'... here in the shadow of the Connors Sardine Factory
She spawns her progeny of air and dies.'
The juxtaposition of images of the salmon's sordid entrapment on a Canadian factory farm, images of its spiritual fulfilment (or nullity) and the tensions between its instincts for freedom and return offer a concentrated motif for this remarkable collection. In making his own return of memory from Canada and South Carolina to a childhood and youth in 1970s Jamaica (in particular as a student of Jamaica College), Kwame Dawes' poems display a powerful narrative thrust, an appealing sense of humour, a gift for characterisation and an acute sense of time and place.
Winner of the prize for the best first collection in the Forward Poetry Prize of 1994, Progeny of Air links inner personal experience and social and historical perspectives to mutually enriching effect. In a review for Poetry Review, Linda France wrote: 'Progeny of Air takes its title from a single poem describing a fishing trip, referring to the life cycle of the salmon, both actual and hypothetical. This also neatly reflects the themes and concerns of the collection: movement and the impulse of natural energy; the need to go back and revisit meaningful times and places in one's life; a way of living an authentic life, the possibility of growth and self-awareness. The leap and dash of the salmon is also caught in the poetry's musical rhythms and striking language. I am grateful to Kwame Dawes for writing this book and bringing some heat to a grey and chilly autumn. Peepal Tree are bringing out two further books, I look forward to seeing what else this man can do.'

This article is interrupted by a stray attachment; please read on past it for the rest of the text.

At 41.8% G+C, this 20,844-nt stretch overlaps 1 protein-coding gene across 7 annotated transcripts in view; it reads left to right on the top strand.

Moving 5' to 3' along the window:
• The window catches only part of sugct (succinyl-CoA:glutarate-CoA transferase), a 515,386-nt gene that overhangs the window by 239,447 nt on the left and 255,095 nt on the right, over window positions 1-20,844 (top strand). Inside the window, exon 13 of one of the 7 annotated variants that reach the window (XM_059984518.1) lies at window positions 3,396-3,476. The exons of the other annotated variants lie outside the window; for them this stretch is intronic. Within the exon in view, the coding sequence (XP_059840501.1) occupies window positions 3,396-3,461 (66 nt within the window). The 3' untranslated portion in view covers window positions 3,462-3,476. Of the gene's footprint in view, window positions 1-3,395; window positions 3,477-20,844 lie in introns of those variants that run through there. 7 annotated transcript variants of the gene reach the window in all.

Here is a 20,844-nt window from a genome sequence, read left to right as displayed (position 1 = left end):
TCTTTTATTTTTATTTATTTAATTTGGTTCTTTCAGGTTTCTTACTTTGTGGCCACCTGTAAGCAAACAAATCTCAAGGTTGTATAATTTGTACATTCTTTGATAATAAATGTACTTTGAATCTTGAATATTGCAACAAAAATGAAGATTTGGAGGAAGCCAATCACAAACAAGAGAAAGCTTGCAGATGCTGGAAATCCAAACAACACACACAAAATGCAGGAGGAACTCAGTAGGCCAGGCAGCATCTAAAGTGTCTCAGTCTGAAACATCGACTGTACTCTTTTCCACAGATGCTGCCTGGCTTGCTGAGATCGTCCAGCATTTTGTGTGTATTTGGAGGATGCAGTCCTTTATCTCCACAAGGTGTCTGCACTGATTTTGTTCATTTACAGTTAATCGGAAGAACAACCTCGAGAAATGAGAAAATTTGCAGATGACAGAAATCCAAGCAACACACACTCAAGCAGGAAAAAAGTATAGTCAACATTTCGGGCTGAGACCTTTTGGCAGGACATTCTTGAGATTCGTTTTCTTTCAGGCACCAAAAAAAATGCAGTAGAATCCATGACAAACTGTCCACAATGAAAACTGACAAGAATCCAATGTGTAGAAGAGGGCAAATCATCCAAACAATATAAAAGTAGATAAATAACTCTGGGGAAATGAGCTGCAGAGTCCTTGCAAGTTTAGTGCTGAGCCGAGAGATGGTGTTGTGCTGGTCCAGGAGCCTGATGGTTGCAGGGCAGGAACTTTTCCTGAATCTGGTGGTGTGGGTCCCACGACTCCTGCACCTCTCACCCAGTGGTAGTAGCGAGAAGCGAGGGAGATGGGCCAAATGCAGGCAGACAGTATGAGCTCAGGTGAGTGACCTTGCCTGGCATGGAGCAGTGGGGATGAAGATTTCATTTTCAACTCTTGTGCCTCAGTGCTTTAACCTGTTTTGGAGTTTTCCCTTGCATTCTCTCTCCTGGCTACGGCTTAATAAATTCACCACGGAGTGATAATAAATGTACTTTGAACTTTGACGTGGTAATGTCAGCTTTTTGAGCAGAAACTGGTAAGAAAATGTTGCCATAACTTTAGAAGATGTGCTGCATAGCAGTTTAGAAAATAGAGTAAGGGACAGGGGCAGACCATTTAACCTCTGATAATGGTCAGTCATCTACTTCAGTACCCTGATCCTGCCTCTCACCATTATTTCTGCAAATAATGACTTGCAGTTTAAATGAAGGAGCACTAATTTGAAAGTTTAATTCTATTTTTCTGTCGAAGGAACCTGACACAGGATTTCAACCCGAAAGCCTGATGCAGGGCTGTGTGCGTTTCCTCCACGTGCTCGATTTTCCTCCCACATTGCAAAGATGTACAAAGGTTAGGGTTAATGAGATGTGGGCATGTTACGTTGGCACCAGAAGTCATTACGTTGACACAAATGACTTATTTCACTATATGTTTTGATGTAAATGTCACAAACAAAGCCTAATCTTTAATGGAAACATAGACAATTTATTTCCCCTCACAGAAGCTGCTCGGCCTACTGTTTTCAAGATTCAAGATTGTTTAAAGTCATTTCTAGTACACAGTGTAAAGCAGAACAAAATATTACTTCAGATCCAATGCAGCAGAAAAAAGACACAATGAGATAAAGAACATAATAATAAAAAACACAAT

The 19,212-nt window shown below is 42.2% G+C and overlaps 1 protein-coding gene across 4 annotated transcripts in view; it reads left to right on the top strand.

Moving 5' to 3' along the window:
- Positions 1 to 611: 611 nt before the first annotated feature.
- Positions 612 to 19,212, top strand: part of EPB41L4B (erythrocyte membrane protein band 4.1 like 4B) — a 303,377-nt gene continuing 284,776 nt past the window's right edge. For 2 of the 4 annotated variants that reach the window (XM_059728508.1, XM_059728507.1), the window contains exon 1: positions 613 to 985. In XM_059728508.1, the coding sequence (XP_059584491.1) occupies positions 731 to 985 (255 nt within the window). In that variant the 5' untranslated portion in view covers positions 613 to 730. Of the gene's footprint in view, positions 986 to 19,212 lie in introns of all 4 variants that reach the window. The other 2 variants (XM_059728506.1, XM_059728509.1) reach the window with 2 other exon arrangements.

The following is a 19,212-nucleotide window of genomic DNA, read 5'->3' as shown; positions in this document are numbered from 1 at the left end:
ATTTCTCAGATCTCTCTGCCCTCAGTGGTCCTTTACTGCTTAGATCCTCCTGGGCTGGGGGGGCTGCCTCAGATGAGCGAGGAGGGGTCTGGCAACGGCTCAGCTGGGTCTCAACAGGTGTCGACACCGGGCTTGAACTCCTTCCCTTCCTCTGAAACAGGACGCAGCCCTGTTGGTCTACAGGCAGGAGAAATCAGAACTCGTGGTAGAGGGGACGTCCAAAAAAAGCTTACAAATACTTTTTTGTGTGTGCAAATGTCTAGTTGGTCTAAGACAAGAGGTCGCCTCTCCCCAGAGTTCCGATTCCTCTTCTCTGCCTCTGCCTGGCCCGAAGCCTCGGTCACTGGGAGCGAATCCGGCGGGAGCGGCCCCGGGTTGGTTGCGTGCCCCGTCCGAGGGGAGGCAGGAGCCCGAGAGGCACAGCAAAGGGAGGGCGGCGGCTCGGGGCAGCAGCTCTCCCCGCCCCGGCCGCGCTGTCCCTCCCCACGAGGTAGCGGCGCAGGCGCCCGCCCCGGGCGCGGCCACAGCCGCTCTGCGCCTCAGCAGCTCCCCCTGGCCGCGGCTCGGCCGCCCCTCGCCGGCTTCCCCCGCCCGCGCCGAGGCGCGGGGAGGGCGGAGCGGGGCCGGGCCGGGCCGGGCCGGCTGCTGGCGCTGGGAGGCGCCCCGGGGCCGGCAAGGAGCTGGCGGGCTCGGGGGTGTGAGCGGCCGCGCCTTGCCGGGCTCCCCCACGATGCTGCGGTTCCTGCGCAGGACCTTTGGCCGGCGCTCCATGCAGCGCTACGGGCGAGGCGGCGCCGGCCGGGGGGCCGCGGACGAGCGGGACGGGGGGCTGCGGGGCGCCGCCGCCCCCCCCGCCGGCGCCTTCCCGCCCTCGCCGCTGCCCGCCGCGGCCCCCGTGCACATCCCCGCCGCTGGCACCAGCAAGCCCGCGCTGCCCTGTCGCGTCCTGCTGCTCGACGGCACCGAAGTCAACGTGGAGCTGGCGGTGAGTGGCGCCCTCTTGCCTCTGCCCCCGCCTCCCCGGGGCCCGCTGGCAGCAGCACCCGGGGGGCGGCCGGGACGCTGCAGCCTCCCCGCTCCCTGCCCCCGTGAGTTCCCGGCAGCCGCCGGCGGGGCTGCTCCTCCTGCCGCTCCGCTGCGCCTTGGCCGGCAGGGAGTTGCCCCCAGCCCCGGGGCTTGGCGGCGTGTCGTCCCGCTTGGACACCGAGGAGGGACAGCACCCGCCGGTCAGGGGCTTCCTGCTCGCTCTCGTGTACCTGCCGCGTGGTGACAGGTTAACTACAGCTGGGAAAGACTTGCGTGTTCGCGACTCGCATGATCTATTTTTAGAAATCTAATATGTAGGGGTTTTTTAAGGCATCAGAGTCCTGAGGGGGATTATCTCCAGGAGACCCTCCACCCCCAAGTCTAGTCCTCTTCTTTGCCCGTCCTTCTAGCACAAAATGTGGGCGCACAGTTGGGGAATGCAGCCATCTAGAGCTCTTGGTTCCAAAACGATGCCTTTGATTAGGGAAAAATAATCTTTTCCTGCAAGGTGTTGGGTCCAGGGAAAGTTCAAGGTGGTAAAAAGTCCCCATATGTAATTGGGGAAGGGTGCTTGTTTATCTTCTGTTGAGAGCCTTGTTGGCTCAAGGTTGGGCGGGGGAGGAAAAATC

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Kwame Dawes is the author of over thirty books, and is widely recognized as one the Caribbeanís leading writers. He is Glenna Luschei Editor of Prairie Schooner and a Chancellorís Professor of English at the University of Nebraska.